Published 20-01-2022

How hygiene, sustainability, and security can start at the front door


Facility planners and operators are keenly aware of heightened demand for regulated access to food preparation, processing and despatch facilities within factories where many people are working in close proximity or in closed environments.

There is an expanded awareness of potential physical and health issues in these facilities, including control of coronavirus and the risk management responsibilities of public health companies and their own staff, plus their customers who sell their products.

Boom Edam is an architectural revolving door and security entrance organisation and according to Australian marketing manager Darren Assey, “Food, beverage production, packaging, and ever-expanding logistics centres also have a parallel duty of care to provide the optimum hygienic and secure environment for their own employees.

“While the energy conservation benefits of architectural revolving doors have long been understood, their inherent health benefits and access regulation capabilities are becoming more appreciated as airborne pollution levels rise. This is because revolving doors function beautifully as airlocks, which allow smooth pedestrian flow while saving money on heating, ventilation and air-conditioning (HVAC). 

“On warmer days, they keep expensive cool air in, reducing air conditioning costs. In cooler times, they keep cold air out, thereby reducing heating costs. 

“This ‘Always Open, Always Closed’ principle also works to help exclude a whole host of airborne pollutants,” Assey explained.

Rise in demand

He added that there is a definite rise in demand for revolving doors and integrated security entrance systems under the impact of multiple factors, such as systemic public health risks and rising levels of airborne pollution too, especially after severe bushfire events experienced in Australia.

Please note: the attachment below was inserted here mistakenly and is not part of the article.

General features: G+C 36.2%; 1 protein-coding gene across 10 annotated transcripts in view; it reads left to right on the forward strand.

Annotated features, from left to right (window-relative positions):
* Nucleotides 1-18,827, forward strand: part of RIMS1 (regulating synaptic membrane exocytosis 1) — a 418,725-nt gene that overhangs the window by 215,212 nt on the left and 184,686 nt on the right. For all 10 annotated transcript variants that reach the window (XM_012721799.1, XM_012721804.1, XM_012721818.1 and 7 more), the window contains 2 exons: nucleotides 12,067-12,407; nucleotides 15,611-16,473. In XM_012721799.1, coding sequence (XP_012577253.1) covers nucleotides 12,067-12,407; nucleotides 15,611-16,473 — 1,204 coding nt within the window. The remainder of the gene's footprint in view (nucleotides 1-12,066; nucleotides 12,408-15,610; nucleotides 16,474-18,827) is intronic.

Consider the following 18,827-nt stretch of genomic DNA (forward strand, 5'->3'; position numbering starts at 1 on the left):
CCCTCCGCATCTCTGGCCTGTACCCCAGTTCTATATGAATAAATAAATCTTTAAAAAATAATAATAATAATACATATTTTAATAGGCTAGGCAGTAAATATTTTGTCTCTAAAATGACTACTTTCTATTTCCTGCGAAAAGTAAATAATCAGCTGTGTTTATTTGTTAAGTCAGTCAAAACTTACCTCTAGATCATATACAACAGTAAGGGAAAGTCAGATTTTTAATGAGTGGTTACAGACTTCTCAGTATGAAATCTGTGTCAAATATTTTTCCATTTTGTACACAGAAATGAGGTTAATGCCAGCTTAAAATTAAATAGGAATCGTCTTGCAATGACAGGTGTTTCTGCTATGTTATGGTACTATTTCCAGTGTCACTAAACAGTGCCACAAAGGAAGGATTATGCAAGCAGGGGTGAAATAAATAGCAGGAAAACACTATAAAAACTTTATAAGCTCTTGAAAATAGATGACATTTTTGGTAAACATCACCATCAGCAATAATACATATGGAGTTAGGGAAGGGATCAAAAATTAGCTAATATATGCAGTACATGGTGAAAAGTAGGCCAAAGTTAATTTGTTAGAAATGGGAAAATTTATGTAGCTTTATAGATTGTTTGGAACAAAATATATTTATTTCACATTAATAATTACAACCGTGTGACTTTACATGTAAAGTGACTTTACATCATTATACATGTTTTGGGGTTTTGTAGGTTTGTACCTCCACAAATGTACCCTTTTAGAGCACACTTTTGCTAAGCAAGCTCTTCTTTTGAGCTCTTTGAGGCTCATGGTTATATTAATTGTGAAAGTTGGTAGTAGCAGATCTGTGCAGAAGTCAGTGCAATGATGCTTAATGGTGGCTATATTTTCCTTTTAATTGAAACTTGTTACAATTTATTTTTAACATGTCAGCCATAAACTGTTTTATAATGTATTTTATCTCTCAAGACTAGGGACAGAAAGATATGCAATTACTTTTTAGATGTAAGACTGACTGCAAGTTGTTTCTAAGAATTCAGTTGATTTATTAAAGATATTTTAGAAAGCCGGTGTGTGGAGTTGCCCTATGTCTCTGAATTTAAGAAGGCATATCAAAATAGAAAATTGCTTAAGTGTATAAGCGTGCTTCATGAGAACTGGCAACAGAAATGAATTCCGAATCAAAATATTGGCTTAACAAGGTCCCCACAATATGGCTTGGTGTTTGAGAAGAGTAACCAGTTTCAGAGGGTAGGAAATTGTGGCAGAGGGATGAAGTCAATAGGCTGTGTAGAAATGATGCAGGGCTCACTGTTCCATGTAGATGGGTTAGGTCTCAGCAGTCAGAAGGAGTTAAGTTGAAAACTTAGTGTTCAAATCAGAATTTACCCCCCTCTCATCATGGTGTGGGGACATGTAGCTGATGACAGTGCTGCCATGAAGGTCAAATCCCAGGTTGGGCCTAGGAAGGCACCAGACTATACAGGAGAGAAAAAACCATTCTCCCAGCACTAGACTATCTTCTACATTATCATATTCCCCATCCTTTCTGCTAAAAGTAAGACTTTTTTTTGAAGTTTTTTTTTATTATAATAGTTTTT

Front entrance and internal access control are also important, to govern the numbers and type of people allowed access to particular areas. 

“Many companies realise that hygiene and energy sustainability issues start at the front door,” he said.

Australia is well positioned

Boon Edam supplies systems to many of the world’s leading companies, including digital technology centres, telecommunications centres, diplomatic missions, legislatures and corporate HQs, including operations of Top 10 Australasian companies. 

“This positions Australasia very well to meet security, sustainability, hygiene and energy-efficiency issues that are emerging as major world trends, which are also accelerating here as food and beverage companies expand and the Government pours money into infrastructure. 

“Projects like the Western Sydney Airport – and road, rail and public works initiatives in all States and territories – are spawning a whole new set of large-scale processing and distribution centres that will need to very carefully manage sustainability and hygiene issues given their scale of operation, which moves them to a new level of opportunity and risk management,” Assey said.

“Factors that are causing an upswing in demand for revolving doors and security entrances – as part of much wider public health planning – are not going to go away. These encompass a wide range of growing issues as more people occupy smaller spaces in dense urban environments,” he added.

Multiple health and safety factors

These range from regulation of health threats presented by infected people, through to broader health and sustainability factors affecting entire buildings, including exclusion of pollution or smoke, and conservation of energy used in building’s heating, ventilation and air-conditioning systems (HVAC). 

The CSIRO reports that HVAC account for between 40–50 percent of a commercial building’s energy use and contribute 34.7 megatons of carbon dioxide emissions every year. 

“And awareness of the need for both revolving doors and security entrances will also rise as employers and public officials move to reinforce their duty of care to regulate facilities where workers may be exposed to the impact of physical, allergen and viral threats, now and in the future.

“Virus infections are a fact of life long-term. Infectious diseases have been with us from the beginning of time, as people intermingled ever more extensively. Even over this last century, we have had major mass afflictions, such as the Spanish Flu, for example, which killed 30-100 million worldwide, including more than 10,000 in Australia conservatively.”

“So, our choice is not whether we should respond to this ongoing challenge, but how we manage our risk now and into the future.”




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